I have been working as a consultant on the subject of hair transplants since 2004. In my role, I also help sufferers find reputable, experienced clinics (doctors) with sufficiently proven results.
Unfortunately, in the ongoing boom of hair surgery and with the growing number of providers, I observe a worrying trend: hair transplants are underestimated.
And by patients and doctors and clinics alike!
Even doctors far away from the field risk a hair surgery procedure
Thus, even doctors who are not specialised in the field dare to perform hair surgery and those affected are often under the impression that a hair transplant is not a “real” surgery.
This combination is a recipe for disastrous results, as a visit to the website of Christoph Bomke, lawyer for medical law, shows.
The fact that the possibilities of hair surgery are attracting more and more attention is actually welcome. Hair loss affects so many people and yet is often a taboo subject, especially for younger people.
Celebrities who admit to their procedures not only promote market growth, but also help to take the shame out of the subject. But the way hair transplants are presented is problematic: as a minor procedure that carries hardly any risks and can actually be performed by any doctor.
Clinics sell hair transplantation as virtually free of complications, but there are high risks, especially when performed by inexperienced hands.
The fact that cosmetic surgery procedures are sold as quasi complication-free is not new and hair surgery is no exception. Since these are not medically necessary operations, the possible risks and consequences are gladly, if not concealed, then sold under their seriousness.
I definitely think this is the wrong approach: a patient must be sufficiently informed to make an informed decision.
While it is true that the health risks of a hair transplant are manageable, even a hair operation is not guaranteed to be free of complications.
ON the contrary, hair transplantation performed by inexperienced hands can even lead to fatal results. From poor growth rates, to thick grafts with wrong growth direction and toilet brush design, to completely excluded donor areas, as can also be read in the chapter “Hair transplant risks”.
Since those affected have taken the step of accepting an operation in order to improve their own initial situation, a botched result hits particularly hard here and can have psychological consequences that should not be underestimated.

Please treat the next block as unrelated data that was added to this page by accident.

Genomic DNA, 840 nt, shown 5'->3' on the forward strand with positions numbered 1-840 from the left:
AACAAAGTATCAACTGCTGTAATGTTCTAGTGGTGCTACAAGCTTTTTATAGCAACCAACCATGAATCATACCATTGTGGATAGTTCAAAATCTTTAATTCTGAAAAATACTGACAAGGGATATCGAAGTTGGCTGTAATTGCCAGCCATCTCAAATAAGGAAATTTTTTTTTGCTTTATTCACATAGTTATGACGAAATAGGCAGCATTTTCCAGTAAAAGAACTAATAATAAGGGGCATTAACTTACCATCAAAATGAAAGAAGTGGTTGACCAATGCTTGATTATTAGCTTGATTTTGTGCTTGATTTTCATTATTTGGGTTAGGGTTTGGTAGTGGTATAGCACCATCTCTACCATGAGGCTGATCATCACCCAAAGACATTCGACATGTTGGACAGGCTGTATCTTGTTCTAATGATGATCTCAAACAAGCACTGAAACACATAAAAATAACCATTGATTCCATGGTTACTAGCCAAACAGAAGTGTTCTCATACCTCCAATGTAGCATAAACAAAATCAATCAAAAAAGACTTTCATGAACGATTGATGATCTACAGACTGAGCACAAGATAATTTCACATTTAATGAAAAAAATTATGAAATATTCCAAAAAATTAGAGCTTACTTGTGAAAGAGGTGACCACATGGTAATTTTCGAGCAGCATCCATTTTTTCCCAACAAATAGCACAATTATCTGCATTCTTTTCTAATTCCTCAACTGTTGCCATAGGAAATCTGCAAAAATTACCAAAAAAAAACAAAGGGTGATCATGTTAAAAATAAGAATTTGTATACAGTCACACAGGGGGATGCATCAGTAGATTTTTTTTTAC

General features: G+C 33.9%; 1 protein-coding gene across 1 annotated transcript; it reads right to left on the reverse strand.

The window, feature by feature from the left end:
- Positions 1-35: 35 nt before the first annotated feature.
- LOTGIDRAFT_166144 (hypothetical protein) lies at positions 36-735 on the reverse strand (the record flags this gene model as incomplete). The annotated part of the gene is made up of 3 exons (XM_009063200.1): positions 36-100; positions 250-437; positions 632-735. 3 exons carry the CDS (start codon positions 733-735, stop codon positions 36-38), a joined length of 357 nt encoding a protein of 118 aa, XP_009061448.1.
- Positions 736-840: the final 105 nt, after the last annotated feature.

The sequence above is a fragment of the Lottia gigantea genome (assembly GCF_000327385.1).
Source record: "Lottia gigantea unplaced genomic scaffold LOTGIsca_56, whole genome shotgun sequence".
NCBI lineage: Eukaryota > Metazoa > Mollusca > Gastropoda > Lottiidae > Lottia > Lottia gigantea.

Especially when the result has failed to such an extent that there are no more options for repair.
In that case, patients have to cope with a sometimes catastrophic hair situation for the rest of their lives. In order to avoid this, educational work is therefore particularly close to my heart. I want to ensure that those affected end up in expert hands and can enjoy their well-done hair transplant for the rest of their lives.
This may require some effort: travelling for a hair transplant is not uncommon, as the number of truly renowned doctors and clinics is still limited.
Of course, this is difficult in times of COVID. But simply choosing the nearest possible clinic cannot be the way to go.
I have compiled in five points why finding a reputable specialist in hair surgery is hugely important.
1. A hair transplant is an surgery and carries serious risks
Every surgery is accompanied by possible complications. Hair transplants are no exception.
If the FUE procedure is used, donor areas may be decimated and cannibalised if not removed properly, making subsequent procedures difficult, if not impossible.
If the FUT procedure is used, in which the doctor removes a hairy strip from the scalp, a wound is created which then has to be sutured.
Such interventions always carry the risk of infections, wound healing disorders or excessive scarring.
In the case of FUT, improper skin strip removal can also lead to permanent numbness or painful feelings of tightness.
There are other dangers in the receiving area, such as poor growth rates can be caused by inexperienced hands, or unsightly thick grafts with the wrong growth direction and toilet brush design can be transplanted into the hairline.
2. Hair surgery is not taught at any university, even a specialist title is of little help!
Many people are not aware that hair surgery is NOT taught at universities. Even if a doctor has been trained as a plastic surgeon, this is completely new territory for them! A specialist title alone is therefore of no significance and says nothing about quality.
3. successful hair transplants require a lot of experience ► There are many different constellations – our hair is as different as we are as people.
It should not be underestimated how different the conditions of the patients are. Hair structure, scalp condition, hereditary conditions – these are all factors that vary and with which a hair surgeon must be familiar.